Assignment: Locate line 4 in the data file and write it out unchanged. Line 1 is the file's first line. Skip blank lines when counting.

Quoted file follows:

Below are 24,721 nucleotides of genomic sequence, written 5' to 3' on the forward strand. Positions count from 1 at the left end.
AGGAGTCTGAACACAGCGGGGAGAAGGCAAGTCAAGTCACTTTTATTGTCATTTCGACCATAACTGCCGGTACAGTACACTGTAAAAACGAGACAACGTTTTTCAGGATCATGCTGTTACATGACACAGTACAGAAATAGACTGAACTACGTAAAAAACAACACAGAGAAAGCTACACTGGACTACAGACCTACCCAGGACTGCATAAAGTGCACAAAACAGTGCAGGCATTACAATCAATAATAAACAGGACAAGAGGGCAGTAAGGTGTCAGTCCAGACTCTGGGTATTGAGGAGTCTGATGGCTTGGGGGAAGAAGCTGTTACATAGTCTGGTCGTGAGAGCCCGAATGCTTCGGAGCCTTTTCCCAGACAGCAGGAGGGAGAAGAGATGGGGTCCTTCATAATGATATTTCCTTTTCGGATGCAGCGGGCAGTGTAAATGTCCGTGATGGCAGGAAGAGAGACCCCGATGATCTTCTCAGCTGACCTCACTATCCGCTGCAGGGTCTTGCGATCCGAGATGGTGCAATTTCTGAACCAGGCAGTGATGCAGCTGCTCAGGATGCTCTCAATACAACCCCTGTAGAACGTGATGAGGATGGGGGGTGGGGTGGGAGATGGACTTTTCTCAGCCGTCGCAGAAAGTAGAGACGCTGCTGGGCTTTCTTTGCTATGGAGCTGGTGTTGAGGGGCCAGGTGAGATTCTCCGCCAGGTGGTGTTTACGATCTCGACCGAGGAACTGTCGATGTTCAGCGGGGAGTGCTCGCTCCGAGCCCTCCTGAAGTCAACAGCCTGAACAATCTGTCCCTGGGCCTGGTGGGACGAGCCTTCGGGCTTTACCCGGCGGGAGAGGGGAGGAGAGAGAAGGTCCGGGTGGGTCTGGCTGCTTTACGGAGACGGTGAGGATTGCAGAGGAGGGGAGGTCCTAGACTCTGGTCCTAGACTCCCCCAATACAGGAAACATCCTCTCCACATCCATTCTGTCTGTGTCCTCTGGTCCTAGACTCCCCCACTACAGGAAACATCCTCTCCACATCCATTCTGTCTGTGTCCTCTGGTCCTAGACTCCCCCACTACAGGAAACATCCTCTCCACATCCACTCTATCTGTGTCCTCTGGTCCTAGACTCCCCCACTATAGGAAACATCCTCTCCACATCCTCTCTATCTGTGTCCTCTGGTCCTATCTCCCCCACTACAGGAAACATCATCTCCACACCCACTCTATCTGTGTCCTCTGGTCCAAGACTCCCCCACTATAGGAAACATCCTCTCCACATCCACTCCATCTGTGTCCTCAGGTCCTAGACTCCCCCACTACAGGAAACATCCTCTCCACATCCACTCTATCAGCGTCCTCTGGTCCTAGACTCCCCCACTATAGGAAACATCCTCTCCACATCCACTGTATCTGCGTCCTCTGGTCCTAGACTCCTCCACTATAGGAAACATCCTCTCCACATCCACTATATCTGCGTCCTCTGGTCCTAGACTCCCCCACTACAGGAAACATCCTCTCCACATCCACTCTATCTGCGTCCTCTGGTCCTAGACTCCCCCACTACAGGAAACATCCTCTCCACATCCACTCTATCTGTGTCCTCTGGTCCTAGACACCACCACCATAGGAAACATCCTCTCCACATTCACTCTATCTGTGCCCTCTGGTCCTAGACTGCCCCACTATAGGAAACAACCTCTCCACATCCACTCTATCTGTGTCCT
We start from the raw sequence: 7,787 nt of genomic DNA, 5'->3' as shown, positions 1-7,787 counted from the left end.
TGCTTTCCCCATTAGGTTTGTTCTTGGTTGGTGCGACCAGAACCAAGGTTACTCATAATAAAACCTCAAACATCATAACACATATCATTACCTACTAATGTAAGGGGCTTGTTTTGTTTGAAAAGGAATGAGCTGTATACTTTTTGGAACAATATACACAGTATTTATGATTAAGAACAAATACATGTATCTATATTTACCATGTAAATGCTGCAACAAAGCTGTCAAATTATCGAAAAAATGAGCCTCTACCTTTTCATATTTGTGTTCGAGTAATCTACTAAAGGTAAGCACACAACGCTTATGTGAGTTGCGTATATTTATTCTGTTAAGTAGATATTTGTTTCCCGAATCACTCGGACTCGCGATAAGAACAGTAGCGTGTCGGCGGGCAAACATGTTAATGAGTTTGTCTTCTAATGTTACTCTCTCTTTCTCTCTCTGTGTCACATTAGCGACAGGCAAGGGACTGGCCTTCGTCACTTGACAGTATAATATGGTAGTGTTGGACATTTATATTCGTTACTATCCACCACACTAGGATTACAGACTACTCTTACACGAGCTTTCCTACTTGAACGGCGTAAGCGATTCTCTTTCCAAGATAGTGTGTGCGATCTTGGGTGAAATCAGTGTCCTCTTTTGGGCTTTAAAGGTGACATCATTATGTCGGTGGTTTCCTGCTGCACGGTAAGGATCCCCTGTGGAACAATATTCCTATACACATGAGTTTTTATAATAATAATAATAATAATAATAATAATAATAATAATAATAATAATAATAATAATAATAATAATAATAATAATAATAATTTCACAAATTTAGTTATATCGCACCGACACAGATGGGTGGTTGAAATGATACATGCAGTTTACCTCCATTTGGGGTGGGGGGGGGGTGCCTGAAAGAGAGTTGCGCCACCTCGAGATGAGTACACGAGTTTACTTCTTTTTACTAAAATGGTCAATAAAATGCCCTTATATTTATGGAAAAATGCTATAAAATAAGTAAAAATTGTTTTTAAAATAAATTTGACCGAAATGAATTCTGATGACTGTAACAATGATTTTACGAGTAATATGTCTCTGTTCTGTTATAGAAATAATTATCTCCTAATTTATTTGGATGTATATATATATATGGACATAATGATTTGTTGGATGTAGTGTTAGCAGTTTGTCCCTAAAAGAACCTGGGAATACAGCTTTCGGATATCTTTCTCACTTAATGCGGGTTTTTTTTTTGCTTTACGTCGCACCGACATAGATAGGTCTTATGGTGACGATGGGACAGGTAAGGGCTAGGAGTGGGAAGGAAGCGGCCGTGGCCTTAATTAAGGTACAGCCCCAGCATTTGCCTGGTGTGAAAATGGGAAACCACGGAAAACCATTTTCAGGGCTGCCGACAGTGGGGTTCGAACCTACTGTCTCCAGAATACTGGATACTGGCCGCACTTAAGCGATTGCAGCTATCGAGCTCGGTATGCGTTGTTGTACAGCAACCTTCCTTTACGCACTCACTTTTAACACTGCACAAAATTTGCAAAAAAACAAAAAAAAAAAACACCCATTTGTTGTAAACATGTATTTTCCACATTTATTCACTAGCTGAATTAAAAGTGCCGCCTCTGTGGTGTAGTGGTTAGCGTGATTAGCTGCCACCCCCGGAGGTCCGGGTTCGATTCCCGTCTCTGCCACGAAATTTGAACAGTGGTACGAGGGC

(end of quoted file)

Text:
TGCTTTCCCCATTAGGTTTGTTCTTGGTTGGTGCGACCAGAACCAAGGTTACTCATAATAAAACCTCAAACATCATAACACATATCATTACCTACTAATGTAAGGGGCTTGTTTTGTTTGAAAAGGAATGAGCTGTATACTTTTTGGAACAATATACACAGTATTTATGATTAAGAACAAATACATGTATCTATATTTACCATGTAAATGCTGCAACAAAGCTGTCAAATTATCGAAAAAATGAGCCTCTACCTTTTCATATTTGTGTTCGAGTAATCTACTAAAGGTAAGCACACAACGCTTATGTGAGTTGCGTATATTTATTCTGTTAAGTAGATATTTGTTTCCCGAATCACTCGGACTCGCGATAAGAACAGTAGCGTGTCGGCGGGCAAACATGTTAATGAGTTTGTCTTCTAATGTTACTCTCTCTTTCTCTCTCTGTGTCACATTAGCGACAGGCAAGGGACTGGCCTTCGTCACTTGACAGTATAATATGGTAGTGTTGGACATTTATATTCGTTACTATCCACCACACTAGGATTACAGACTACTCTTACACGAGCTTTCCTACTTGAACGGCGTAAGCGATTCTCTTTCCAAGATAGTGTGTGCGATCTTGGGTGAAATCAGTGTCCTCTTTTGGGCTTTAAAGGTGACATCATTATGTCGGTGGTTTCCTGCTGCACGGTAAGGATCCCCTGTGGAACAATATTCCTATACACATGAGTTTTTATAATAATAATAATAATAATAATAATAATAATAATAATAATAATAATAATAATAATAATAATAATAATAATAATAATAATTTCACAAATTTAGTTATATCGCACCGACACAGATGGGTGGTTGAAATGATACATGCAGTTTACCTCCATTTGGGGTGGGGGGGGGGTGCCTGAAAGAGAGTTGCGCCACCTCGAGATGAGTACACGAGTTTACTTCTTTTTACTAAAATGGTCAATAAAATGCCCTTATATTTATGGAAAAATGCTATAAAATAAGTAAAAATTGTTTTTAAAATAAATTTGACCGAAATGAATTCTGATGACTGTAACAATGATTTTACGAGTAATATGTCTCTGTTCTGTTATAGAAATAATTATCTCCTAATTTATTTGGATGTATATATATATATGGACATAATGATTTGTTGGATGTAGTGTTAGCAGTTTGTCCCTAAAAGAACCTGGGAATACAGCTTTCGGATATCTTTCTCACTTAATGCGGGTTTTTTTTTTGCTTTACGTCGCACCGACATAGATAGGTCTTATGGTGACGATGGGACAGGTAAGGGCTAGGAGTGGGAAGGAAGCGGCCGTGGCCTTAATTAAGGTACAGCCCCAGCATTTGCCTGGTGTGAAAATGGGAAACCACGGAAAACCATTTTCAGGGCTGCCGACAGTGGGGTTCGAACCTACTGTCTCCAGAATACTGGATACTGGCCGCACTTAAGCGATTGCAGCTATCGAGCTCGGTATGCGTTGTTGTACAGCAACCTTCCTTTACGCACTCACTTTTAACACTGCACAAAATTTGCAAAAAAACAAAAAAAAAAAACACCCATTTGTTGTAAACATGTATTTTCCACATTTATTCACTAGCTGAATTAAAAGTGCCGCCTCTGTGGTGTAGTGGTTAGCGTGATTAGCTGCCACCCCCGGAGGTCCGGGTTCGATTCCCGTCTCTGCCACGAAATTTGAACAGTGGTACGAGGGC